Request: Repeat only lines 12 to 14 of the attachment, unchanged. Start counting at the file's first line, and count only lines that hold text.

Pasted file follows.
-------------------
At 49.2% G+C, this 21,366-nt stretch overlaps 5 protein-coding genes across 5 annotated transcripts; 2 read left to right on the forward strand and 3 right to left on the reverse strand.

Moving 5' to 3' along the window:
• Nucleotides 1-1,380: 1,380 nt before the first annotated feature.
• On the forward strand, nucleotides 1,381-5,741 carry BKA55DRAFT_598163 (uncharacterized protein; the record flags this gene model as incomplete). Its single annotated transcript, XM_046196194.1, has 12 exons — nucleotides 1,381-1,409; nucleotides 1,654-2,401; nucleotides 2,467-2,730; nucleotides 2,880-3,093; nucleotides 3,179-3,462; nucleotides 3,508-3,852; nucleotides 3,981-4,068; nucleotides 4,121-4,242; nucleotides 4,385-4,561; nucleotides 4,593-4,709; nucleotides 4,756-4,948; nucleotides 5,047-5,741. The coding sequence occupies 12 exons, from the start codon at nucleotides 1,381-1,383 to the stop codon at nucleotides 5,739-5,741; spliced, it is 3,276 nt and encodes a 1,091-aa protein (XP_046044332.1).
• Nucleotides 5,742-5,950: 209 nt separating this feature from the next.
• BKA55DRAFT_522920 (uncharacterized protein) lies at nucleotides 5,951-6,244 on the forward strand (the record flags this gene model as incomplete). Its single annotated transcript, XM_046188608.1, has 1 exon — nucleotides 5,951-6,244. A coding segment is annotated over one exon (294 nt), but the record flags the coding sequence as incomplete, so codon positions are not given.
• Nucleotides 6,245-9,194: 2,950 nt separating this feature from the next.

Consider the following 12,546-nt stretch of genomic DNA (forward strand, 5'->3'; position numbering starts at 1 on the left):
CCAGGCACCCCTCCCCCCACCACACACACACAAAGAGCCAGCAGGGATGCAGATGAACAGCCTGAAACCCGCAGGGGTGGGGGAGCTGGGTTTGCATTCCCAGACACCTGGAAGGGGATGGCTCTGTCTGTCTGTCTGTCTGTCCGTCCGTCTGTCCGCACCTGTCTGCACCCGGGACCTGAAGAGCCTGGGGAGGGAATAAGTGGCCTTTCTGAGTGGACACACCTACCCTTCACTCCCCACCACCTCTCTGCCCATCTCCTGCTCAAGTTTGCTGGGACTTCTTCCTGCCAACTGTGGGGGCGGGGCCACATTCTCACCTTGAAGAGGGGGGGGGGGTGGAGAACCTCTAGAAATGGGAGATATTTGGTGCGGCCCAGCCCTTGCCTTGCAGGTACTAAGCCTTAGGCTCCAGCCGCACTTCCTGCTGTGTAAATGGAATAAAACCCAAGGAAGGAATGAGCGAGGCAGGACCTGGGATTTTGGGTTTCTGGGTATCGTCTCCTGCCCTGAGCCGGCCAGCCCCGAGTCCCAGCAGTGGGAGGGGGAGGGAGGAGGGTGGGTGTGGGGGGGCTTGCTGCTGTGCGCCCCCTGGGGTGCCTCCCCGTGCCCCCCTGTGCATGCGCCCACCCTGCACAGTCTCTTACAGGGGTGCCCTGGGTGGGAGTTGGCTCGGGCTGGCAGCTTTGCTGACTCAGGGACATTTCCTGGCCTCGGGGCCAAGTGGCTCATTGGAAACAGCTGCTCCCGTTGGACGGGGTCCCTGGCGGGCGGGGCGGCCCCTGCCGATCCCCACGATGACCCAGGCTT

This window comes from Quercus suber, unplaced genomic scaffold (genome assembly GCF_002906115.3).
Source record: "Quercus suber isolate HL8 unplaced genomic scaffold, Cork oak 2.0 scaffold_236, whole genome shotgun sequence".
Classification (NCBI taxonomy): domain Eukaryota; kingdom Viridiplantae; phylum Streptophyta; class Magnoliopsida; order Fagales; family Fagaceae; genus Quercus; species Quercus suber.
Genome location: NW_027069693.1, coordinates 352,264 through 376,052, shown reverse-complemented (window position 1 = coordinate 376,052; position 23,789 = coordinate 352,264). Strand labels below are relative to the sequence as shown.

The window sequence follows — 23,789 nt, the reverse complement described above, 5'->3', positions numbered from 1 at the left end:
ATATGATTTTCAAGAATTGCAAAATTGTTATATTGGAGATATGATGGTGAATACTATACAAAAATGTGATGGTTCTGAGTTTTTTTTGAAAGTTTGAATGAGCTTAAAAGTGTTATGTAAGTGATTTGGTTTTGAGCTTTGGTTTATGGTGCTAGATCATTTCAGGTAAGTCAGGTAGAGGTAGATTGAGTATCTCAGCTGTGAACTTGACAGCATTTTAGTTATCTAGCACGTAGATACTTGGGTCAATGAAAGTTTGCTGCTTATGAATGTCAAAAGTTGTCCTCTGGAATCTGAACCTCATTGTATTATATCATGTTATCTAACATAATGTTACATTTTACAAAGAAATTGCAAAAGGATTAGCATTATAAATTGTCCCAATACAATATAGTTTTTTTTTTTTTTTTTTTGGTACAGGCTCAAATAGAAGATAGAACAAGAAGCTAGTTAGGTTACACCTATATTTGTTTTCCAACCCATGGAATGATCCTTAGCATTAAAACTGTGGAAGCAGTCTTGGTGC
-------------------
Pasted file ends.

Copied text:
Classification (NCBI taxonomy): domain Eukaryota; kingdom Viridiplantae; phylum Streptophyta; class Magnoliopsida; order Fagales; family Fagaceae; genus Quercus; species Quercus suber.
Genome location: NW_027069693.1, coordinates 352,264 through 376,052, shown reverse-complemented (window position 1 = coordinate 376,052; position 23,789 = coordinate 352,264). Strand labels below are relative to the sequence as shown.

The window sequence follows — 23,789 nt, the reverse complement described above, 5'->3', positions numbered from 1 at the left end: